Hungers and Compulsions: The Psychodynamic Treatment of Eating Disorders and Addictions
Weiss, Fran, American Journal of Psychotherapy
JEAN PETRUCELLI & CATHERINE STUART, (EDS.): Hungers and Compulsions: The Psychodynamic Treatment of Eating Disorders and Addictions. Northvale, NJ: Jason Aronson Publishers, 2001, 392 pp. $50.00, ISBN: 0765703181.
This book presents the different psychological perspectives of eating disorders. The editors' goal was to be inclusive about eating disorders and other addictions, and they have succeeded well. Jean Petrucelli, Ph.D., F.P.P.R., is the co-founder and co-director of Eating Disorders and Substance Abuse Service, and is the supervisor of psychotherapy, teaching faculty at the William Alanson White Institute. Catherine Stuart, Ph.D., is the co-founder and co-director of Eating Disorders and Substance Abuse Service, and the supervising analyst, teaching faculty at the William Alanson White Institute. Dr. Stuart is also on the faculty at the Postgraduate Center for Mental Health. This book comes out of the Hungers and Compulsions Conference created by the Eating Disorders and Substance Abuse Service of the William Alanson White Institute.
Hungers and Compulsions presents a thorough exploration of the subtleties of therapeutic work between psychotherapist and patient. The book is a compilation of writing of authors who differ in their psychotherapeutic approach. Each author has a vast experience in either eating disorders or addictive behaviors. The book's seven sections cover: "Addictive Economies;" "Expanding the Analytic Space: Dissociation and the Eating-Disordered Patient;" "On Being Stuck: Enactments, Mutuality, and Self-Regulation with Eating-Disordered Patients;" "To Eat or Not to Eat: The Psychic Meanings of the Decision;" "Creativity and Addiction;" "Desires and Addictions;" and "Winnicott and Masud Khan: A study of Addiction and Self-Destruction."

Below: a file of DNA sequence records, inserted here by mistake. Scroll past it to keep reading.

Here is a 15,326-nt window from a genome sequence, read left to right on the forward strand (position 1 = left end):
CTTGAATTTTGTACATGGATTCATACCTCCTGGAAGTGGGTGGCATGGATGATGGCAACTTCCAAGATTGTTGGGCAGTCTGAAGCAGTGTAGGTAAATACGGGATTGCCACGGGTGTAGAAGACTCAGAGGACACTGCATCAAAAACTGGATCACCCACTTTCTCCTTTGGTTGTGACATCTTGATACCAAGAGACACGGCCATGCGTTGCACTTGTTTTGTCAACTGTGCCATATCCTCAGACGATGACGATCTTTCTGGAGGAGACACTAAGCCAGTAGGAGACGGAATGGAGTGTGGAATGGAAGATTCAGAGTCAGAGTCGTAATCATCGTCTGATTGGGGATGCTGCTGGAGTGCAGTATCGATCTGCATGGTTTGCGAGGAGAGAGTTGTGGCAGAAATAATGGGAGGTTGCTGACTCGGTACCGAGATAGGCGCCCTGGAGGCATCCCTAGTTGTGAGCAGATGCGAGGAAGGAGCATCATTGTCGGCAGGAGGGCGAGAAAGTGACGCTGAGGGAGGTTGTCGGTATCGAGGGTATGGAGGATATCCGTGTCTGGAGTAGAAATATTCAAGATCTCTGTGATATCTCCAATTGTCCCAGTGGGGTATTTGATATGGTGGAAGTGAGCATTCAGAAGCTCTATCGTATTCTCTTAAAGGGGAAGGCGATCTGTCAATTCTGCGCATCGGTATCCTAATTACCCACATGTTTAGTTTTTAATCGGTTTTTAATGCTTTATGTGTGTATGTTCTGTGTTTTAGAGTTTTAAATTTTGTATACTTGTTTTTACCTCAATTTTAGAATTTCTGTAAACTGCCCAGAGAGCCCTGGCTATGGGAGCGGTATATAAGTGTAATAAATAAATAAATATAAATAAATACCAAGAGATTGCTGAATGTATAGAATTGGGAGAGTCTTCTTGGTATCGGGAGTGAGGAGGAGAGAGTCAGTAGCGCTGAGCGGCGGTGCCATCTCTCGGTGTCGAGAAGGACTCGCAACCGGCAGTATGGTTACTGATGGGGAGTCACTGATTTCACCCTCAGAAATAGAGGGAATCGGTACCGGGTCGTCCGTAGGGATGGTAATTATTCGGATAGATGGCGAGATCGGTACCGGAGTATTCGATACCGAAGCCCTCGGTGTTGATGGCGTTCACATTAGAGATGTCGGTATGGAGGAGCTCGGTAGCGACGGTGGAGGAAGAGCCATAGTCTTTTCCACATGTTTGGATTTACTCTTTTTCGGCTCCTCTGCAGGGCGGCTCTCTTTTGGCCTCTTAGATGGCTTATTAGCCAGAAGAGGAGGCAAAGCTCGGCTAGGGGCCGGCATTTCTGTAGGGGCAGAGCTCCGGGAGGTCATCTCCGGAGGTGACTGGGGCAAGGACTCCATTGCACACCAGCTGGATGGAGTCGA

Joyce McDougall's wonderful opening chapter ("The Psychic Economy of Addiction") defines "addiction" and introduces the concept of a "good enough mother." She provides an excellent synthesis of Winnicott's work, laying the foundation for addictive behaviors. Her thesis is that the addictive solution is an attempt at self-cure in the face of threatening psychic stress.
Judith Brisman, a pioneer in the field of bulimia nervosa, writes a thoughtful chapter ("The Instigation of Dare: Broadening Therapeutic Horizons") on deepening one's understanding of non-verbal communication. She challenges the notion that traditional means in the therapeutic space don't work with eating disordered patients.
Philip M. Bromberg, in ("Out of Body, Out of Mind, Out of Danger: Some Reflections on Shame, Dissociation, And Eating Disorders,") beautifully describes dissociative states, while Lewis Aron ("Narrative, Affect, and Therapeutic Impasse") reviews how therapists get stuck in their clinical work when, because of their own fears in identification with aspects of their patient's story and character, they lose their ability to keep the therapy moving fluidly and get bogged down in analytic statements. He discusses mutual regulation of each other's states of consciousness. …